Christchurch’s new Christchurch Transport Operations Centre has today been launched to improve travel in the city by helping to keep all road users better informed with up-to-date travel information on road works, travel delays, detours and road closures.
A partnership between the Christchurch City Council, NZ Transport Agency and Environment Canterbury (ECan), the Christchurch Transport Operations Centre aims to make it easier for everyone to move around the city, says City Council Acting Chief Executive Jane Parfitt.
“The partnership builds on the cooperation which goes back to immediately after the earthquakes when the City Council and Transport Agency began the huge task of repairing the city’s roads.
“We now have 130 road work sites around the city so delays are inevitable. Anyone who lives in Christchurch is affected. But as SCIRT, which is managing the repair of the city’s infrastructure says, road cones are a sign of progress,” she says.
“Through the Transport Operations Centre, we will be able to provide all road users - motorists, cyclists, pedestrians and bus passengers - with the latest traveller information about what is happening on the network. This will help them to plan their journey, avoiding road works and heavily congested areas, thereby saving time and frustration waiting in queues.”
The Transport Operations Centre will monitor and manage the roading network, both local roads and state highways, by looking to improve traffic flows on all routes, but in particular key commuter, public transport and freight routes.
Mrs Parfitt says there are a number of live travel cameras throughout the network which will enable the Transport Operations Centre to provide road users with the most up-to-date and reliable travel information.
By partnering with the Council and ECan, the NZ Transport Agency Chief Executive Geoff Dangerfield says they can help ensure the state highways and local roads within the Christchurch City boundary are being operated as one network.
“As one network, Christchurch residents can be reassured we are working together to get the greatest efficiency out of the existing roading network to achieve economic growth, greater productivity and social benefits for the community.
“The Transport Operations Centre will be able to review what is happening across the entire network and use a variety of measures, such as traffic light phasing and better managing temporary traffic management, to get people, services and freight to their destination safely and in the quickest possible time,” he says.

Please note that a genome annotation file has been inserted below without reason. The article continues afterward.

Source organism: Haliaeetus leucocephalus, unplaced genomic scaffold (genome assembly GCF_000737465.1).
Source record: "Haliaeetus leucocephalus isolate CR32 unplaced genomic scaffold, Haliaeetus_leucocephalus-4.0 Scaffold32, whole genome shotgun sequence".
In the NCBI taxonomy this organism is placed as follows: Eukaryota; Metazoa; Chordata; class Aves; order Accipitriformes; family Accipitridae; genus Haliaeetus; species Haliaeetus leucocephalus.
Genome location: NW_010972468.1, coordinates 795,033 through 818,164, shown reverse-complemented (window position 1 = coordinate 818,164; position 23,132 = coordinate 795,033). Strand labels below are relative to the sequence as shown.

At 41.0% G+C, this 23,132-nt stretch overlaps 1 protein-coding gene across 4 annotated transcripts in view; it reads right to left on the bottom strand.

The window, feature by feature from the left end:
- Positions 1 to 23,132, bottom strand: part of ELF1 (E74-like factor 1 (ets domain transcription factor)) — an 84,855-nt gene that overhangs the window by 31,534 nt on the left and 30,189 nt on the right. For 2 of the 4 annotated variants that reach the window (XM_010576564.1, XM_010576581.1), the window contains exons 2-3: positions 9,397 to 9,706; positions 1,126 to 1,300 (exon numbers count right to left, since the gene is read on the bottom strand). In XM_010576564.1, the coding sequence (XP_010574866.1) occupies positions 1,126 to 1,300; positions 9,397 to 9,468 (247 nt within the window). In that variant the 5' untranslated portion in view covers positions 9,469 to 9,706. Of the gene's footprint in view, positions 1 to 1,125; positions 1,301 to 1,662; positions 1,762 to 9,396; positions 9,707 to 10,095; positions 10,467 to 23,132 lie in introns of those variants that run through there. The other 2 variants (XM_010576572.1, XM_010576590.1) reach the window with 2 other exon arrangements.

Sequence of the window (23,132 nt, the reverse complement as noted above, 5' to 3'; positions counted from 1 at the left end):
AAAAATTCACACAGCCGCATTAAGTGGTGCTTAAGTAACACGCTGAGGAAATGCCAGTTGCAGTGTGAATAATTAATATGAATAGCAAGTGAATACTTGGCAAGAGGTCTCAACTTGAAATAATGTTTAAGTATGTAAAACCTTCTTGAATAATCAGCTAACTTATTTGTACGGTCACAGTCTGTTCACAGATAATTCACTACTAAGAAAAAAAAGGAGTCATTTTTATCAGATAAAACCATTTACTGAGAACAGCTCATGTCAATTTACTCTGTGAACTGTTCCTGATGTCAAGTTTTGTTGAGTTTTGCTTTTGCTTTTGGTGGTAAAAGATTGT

“This is critical with the large amount of road works underway; we need to keep everyone moving to support the rebuild and ensure the recovery is a success.”
Environment Canterbury Acting CEO Jill Atkinson says for Environment Canterbury as the operators of the city’s public transport network, the Transport Operations Centre is an important link in ensuring the efficiency and reliability of this operation to make it a more attractive transport choice.
“We need to be able to provide our passengers with a reliable service and this can only be achieved if we know what is happening on the network. Today’s launch is a great step forward in the seamless co-ordination and operation of the network.
“By managing the network, on an hour-to-hour basis if necessary, we can make significant improvements in our services and ensure everyone gets to their destination on time and with a minimum of frustration.”
She says public transport has a significant role to play in supporting travel needs but has been adversely affected by the changes in travel patterns in the city.
For the public, transportforchristchurch.govt.nz is the place they will find all the latest information, from what road works are underway and likely to cause delays on the network, which roads are closed, the roads and bridges where there are weight restrictions and information on temporary events which may impact on traffic flows.
There is also an app which is free to download and will enable road users to keep up-to-date when on the move:
“This is just the first step,” Mrs Parfitt says. “The proliferation of road works sites will be part of our landscape for at least the next three to four years but through the Traffic Operations Centre we are working hard on a range of initiatives to reduce congestion and delays.
“These include developing a system where road users’ sign up to get email and text alerts about the roads they regularly travel on. This will personally inform them about upcoming temporary works or emergency situations on their routes and suggested detours to enable you to avoid roads with delays.
“We’re also mapping customer feedback to identify hotspots and undertaking real-time travel monitoring, all aimed at improving the performance of the network,” she says.
Through the Transport Operations Centre, the Council and Transport Agency are already undertaking a series of trials to improve traffic management around road works sites. The first of these trials should be completed within the next couple of months and road users should start to see some improvements in the number of road signs, road cones and overlapping works sites.